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Background to Education in The Potteries


Dame Schools...

"My education, such as it was, was like that of thousands in my day. I went to old Betty W.'s school, and as I had 'finished my education' when I was seven years old, I must have attended her school between three or four years. The school was the only room on the ground floor of her little cottage. It was about four yards square.... the furniture was very scant, consisting of a small table, two chairs, and two or three little forms about eight inches high for the children to sit upon...
The course of education given by the old lady was very simple, and graded with almost scientific precision. There was an alphabet, with rude pictures, for beginners.. though she never taught writing, her scholars were generally noted for their ability to read while very young. I know I could read my Bible with remarkable ease when I left her school, when seven years old.
Betty's next grade. after the alphabet, was the reading-made-easy book...
The next stage was spelling, and reading of the Bible.

George Smith of Coalville, who became famous in getting legislation carried to relieve the children employed on brickyards, was one of old Betty's scholars at this time. If the old lady had only known that one of her boys would inspire and counsel lords and gentlemen in Parliament. Yet in her humble cottage begane the movement of impulses which should move the policy of the Parliament of England."

From "When I was a Child", Charles Shaw (he was seven around 1839)

'Dame schools' were set up in their cottage living room by any old man or woman. Most were no more than a 'child minding system'. Charles Shaw attended a Dame School which was better than most. 

Many children were taught in Sunday Schools, the quality of instruction varied and it was only for a few hours a week and some of the teachers (although willing) were not equal to the task of teaching.

The day schools were not so well attended (in 1841 there were 18,016 at Sunday School and 2,841 at day school) and the pupil:teacher ratio was high. 

Education before 1862

Dame Schools
Sunday Schools
Day Schools
Bell system - a monitorial system (Some of the pupils were monitors) - adopted by the 'National Society', which had close links with the Church of England.
Lancaster System - A similar system to the Bell, but largely supported by the nonconformists.  
Both systems were funded by subscription.
Ragged Schools
Introduced by the social reformer Lord Shaftsbury for the poorest of children.
Statements from the children working in the Pottery factories (1840-42):

Benjamin Taylor (age 12) "I go to Sunday-school down to Methody's; can read, can write, can cipher a little; can tell how much 5 time 7 is, 21; 4 times 9 is 30 (sic);"

Lydia Dale (age 20) "I have been employed 6 years this Martlemas; can neither read or write; attended a Sunday-school a little, not long, at Stoke, Methodist Connexion"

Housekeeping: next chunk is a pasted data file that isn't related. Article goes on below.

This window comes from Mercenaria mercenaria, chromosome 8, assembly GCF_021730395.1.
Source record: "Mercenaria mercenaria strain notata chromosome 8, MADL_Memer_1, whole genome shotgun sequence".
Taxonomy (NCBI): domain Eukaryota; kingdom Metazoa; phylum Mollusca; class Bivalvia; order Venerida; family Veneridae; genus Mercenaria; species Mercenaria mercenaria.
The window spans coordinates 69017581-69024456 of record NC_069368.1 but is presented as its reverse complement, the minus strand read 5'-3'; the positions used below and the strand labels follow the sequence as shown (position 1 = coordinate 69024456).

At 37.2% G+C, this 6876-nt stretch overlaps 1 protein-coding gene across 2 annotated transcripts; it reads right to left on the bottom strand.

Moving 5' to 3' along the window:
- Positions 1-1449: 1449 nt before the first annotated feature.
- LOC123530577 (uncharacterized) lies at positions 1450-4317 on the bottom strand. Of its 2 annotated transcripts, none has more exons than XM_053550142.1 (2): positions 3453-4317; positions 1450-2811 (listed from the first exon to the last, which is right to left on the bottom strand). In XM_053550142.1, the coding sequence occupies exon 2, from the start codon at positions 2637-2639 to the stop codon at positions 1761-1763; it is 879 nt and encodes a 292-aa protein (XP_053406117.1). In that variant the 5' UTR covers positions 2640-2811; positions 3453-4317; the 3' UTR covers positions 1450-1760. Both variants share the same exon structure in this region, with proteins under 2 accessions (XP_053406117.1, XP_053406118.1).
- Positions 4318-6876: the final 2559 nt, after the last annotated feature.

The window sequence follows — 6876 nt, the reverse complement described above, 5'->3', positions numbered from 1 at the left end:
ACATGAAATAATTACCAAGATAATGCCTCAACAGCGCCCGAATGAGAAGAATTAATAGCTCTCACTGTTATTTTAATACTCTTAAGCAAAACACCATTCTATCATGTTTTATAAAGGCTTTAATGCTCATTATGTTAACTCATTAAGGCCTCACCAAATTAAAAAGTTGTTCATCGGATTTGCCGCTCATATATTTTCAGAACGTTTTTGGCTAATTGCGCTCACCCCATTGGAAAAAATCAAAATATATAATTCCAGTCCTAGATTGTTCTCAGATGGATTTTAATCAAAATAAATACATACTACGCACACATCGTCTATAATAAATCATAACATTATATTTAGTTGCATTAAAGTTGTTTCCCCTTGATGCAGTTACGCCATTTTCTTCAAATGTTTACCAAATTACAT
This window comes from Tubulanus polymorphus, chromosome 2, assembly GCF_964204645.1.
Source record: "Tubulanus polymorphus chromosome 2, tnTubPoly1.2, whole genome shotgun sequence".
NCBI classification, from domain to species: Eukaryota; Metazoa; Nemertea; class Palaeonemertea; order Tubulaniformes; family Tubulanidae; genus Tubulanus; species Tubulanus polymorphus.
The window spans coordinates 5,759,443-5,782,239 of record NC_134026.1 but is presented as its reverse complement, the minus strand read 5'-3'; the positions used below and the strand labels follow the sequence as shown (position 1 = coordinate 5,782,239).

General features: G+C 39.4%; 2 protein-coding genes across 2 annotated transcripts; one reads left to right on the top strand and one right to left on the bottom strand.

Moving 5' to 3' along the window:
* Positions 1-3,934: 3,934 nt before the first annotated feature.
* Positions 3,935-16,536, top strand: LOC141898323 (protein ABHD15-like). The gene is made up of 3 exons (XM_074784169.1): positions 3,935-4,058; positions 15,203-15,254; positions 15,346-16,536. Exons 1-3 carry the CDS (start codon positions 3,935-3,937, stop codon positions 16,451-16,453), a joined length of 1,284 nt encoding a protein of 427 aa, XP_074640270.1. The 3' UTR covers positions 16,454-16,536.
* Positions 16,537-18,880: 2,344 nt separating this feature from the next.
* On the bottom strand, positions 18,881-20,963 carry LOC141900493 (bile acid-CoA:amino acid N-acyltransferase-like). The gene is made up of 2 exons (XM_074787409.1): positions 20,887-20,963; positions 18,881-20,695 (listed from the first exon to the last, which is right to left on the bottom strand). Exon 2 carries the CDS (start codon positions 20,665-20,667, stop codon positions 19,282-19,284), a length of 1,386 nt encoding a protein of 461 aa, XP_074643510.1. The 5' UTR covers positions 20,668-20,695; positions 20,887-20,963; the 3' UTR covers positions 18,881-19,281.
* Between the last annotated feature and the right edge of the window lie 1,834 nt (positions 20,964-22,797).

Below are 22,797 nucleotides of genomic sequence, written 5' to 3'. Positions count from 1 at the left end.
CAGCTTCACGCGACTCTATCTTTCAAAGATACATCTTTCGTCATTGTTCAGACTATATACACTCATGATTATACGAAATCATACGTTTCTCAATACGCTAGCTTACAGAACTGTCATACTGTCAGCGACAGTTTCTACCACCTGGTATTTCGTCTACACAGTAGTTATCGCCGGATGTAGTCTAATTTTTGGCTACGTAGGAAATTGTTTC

Joseph Bevington (age 10) "Can read; can't write; have been to Jentvale Sunday school and a day school at Oakhill."

Ann Dishley (age 9) "I have been a painter 12 months last Martinmas. There are eight little girls work in the same room with me. I can read very well, but can't write ; I go to Bethesda Sunday-school, and went two years to day-school; they didn't teach me to write."

Charles Perry (age 13) "I have worked for Mr. Clementson two years.. Can't read or write, never been to Sunday-school much ; went to day-school for a little while when I was younger, and left to go to work."

Hannah Jay (age 11) "I have been two years a painter... I can read and write a little. I went to day-school four years, and now go to Sunday-school ; but I have not been lately, on account of mother not being able to spare me."


From the report of Samuel Scriven (1842) into the conditions for Children in the Staffordshire Potteries:

Report on Sunday Schools: 

The subjoined return of the weekly, Sabbath, and infant schools, with the number of places of worship, is, as far as it goes, conclusive evidence that no efforts are spared on the part of the wealthy classes to afford ample opportunities to the younger branches of the community of acquiring moral and religious education. Indeed I do not believe that there is any other part of the country, certainly none that I have visited, where such examples, "so worthy of all imitation", are to be met with: -

note: the population of the Borough in 1838 was calculated to be 63,000

Returns of Sunday Schools in the Staffordshire Potteries and Surrounding Neighbourhood (February 1841)
Number of churches: 63
Total number of Sunday School scholars: 18,016
Number of Sunday School teachers:  2,2 57
Ratio of scholars:teachers 8
The Sunday Schools opened 9.00-10.30am and 1.00-2.20pm

There are defects in the system of Sunday-school training …. children …being so profoundly ignorant as not to know one letter from another, and yet regularly "attend Sunday schools" an educational point of view they are not doing the good which is attributed to them: